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Meg Houston Maker
Personal site at megmaker.com and food journal at makerstable.com.
Recent Activity
Successful wine and cheese pairing is more complicated than its ubiquity suggests. Many cheeses are slightly acidic, which flattens out some wines. Whites are generally a better bet, because their acidity is often more precise. Whites that haven't undergone malolactic fermentation are more, well, malic, more green apple than buttered citrus, and I find them generally a better match for cheese. All red wines undergo malolactic fermentation, so the lactic/malic continuum isn't really a factor. Reds with less tannin—Gamay, Grenache, Barbera, etc.—are often the best options. I think heavily structured, tannic reds are the hardest wines to pair with cheese, unless both are well aged, letting the oxidative notes create a bridge on which the twain can meet.
Bob, Thanks so much for reading, and for offering those articles that have Kathleen's back. I'm rather a fan of the combination, myself; readers here may be familiar with a few of my recent forays, "Six Delectable French Goat Cheeses, With French Wines to Pair (http://www.makerstable.com/2015/03/six-delectable-french-goat-cheeses-with-french-wines-to-pair.html) and "Pairing Sparkling Wine With Cheese" (http://www.makerstable.com/2014/11/pairing-sparkling-wine-with-cheese.html). I think the key is to choose carefully, then taste, taste, taste. If you love it, it works. Cheers, Meg
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Inman's wines are suffused with grace and élan, the beautiful results of work that begins with soil. Continue reading
Posted Apr 26, 2015 at Maker’s Table
Dear Nicolas, Thank you for your exceptionally thoughtful comments and suggested pairings. I will definitely say Yes to a glass of that Drappier zero dosage with my bite of Valençay. In particular, traditional-method sparkling wines that have spent an extended period en tirage will have a broad texture and spreading savoriness that allow them to pair beautifully with earthier cheeses. Thank you so much for reading and for sharing your thoughts. Best, Meg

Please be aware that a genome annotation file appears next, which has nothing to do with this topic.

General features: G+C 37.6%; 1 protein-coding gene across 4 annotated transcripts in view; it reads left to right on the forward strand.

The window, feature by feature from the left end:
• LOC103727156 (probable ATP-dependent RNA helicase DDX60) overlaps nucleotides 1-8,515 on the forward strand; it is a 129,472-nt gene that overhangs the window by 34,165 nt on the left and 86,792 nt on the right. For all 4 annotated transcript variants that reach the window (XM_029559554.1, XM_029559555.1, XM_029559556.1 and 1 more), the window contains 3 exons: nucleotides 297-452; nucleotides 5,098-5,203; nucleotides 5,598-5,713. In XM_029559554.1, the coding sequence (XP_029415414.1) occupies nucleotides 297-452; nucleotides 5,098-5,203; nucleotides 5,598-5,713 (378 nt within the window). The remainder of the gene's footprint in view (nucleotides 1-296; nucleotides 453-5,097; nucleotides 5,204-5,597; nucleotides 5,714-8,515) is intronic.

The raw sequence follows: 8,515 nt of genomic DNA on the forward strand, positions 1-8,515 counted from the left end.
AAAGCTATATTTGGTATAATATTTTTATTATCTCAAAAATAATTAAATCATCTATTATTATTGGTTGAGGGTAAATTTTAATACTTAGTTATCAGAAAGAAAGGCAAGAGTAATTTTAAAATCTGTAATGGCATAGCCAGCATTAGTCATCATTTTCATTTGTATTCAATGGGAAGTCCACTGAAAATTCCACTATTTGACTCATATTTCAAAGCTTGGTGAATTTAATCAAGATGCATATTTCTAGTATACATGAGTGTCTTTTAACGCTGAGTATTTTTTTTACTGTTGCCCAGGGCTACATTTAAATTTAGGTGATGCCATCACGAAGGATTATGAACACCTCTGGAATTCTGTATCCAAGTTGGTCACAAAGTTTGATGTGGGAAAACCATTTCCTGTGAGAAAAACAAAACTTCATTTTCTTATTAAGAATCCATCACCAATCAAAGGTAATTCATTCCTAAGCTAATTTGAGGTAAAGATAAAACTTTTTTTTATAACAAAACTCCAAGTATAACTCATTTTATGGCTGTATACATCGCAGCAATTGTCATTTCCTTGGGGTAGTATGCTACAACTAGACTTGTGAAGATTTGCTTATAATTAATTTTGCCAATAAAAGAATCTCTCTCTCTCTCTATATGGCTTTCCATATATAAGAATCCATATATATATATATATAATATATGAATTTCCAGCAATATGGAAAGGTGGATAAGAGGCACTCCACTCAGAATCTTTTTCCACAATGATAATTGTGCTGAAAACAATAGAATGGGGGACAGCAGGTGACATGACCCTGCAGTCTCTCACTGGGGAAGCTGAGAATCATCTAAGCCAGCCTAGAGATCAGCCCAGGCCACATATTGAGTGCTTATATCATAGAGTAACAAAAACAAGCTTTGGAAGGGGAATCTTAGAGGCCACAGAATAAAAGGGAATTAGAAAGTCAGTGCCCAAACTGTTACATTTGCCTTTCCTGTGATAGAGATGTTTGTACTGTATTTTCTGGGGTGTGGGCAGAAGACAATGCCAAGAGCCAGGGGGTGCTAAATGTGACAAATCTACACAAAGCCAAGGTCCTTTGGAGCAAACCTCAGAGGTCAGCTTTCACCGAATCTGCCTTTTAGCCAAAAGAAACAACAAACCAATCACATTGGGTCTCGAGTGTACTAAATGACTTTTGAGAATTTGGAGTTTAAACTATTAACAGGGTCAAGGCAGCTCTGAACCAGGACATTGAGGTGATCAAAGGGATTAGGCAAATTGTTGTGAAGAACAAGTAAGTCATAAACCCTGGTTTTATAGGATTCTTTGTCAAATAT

Love that formula.
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We call it chèvre for a reason: France produces some of the world's astounding goat cheeses. Here are six, plus wines to pair. Continue reading
Posted Mar 22, 2015 at Maker’s Table
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The best Sonoma Chardonnays mingle sunshine with freshness to produce wines ripe for pouring and pairing. Continue reading
Posted Mar 15, 2015 at Maker’s Table
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Découvertes en Vallée du Rhône showcased thousands of wines from the Rhône Valley. I wanted to taste them all. Continue reading
Posted Mar 9, 2015 at Maker’s Table
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Over 1,200 years of viticulture inform the Rieslings grown at Schloss Johannisberg. This learning is embodied in three beautiful wines from the 2013 vintage. Continue reading
Posted Feb 24, 2015 at Maker’s Table
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The best Napa and Sonoma Sauvignon Blancs are sunny but not unserious, with crisp green citrus notes and a freshness that lets them sing with food. Continue reading
Posted Feb 15, 2015 at Maker’s Table
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Winter’s best red wines wrap their fruit around an earthy core, binding them to the seasonings and simmered savoriness in winter’s comfort foods. Continue reading
Posted Feb 8, 2015 at Maker’s Table
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Twomey’s 2012 Pinot Noirs are brilliant and delicious, serious and elegant, all at once. Continue reading
Posted Feb 1, 2015 at Maker’s Table
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The Horse Heaven Hills AVA turns ten years old in 2015. These five reds prove the region's growing up. Continue reading
Posted Jan 25, 2015 at Maker’s Table
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Hourglass Estate's wines are complex and beautifully articulated; some leave you with a surprise that you might love. Continue reading
Posted Jan 18, 2015 at Maker’s Table
Posted Jan 14, 2015 at Maker’s Table
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Wine is not one thing, it’s many, always shifting and evolving. Continue reading
Posted Jan 13, 2015 at Maker’s Table
Posted Jan 12, 2015 at Maker’s Table
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Philippe Chavy farms some of the best vineyard soil in the world. But making an age-worthy wine takes more than just good fruit. Continue reading
Posted Jan 11, 2015 at Maker’s Table
Posted Jan 8, 2015 at Maker’s Table
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A chance encounter with an older non-vintage sparkler led to Lesson Number Three. Continue reading
Posted Jan 7, 2015 at Maker’s Table
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A wine both chiseled and delicate, with a framework of bones and iron bedecked in pale flowers—it's Burgundian, but from somewhere new. Continue reading
Posted Jan 6, 2015 at Maker’s Table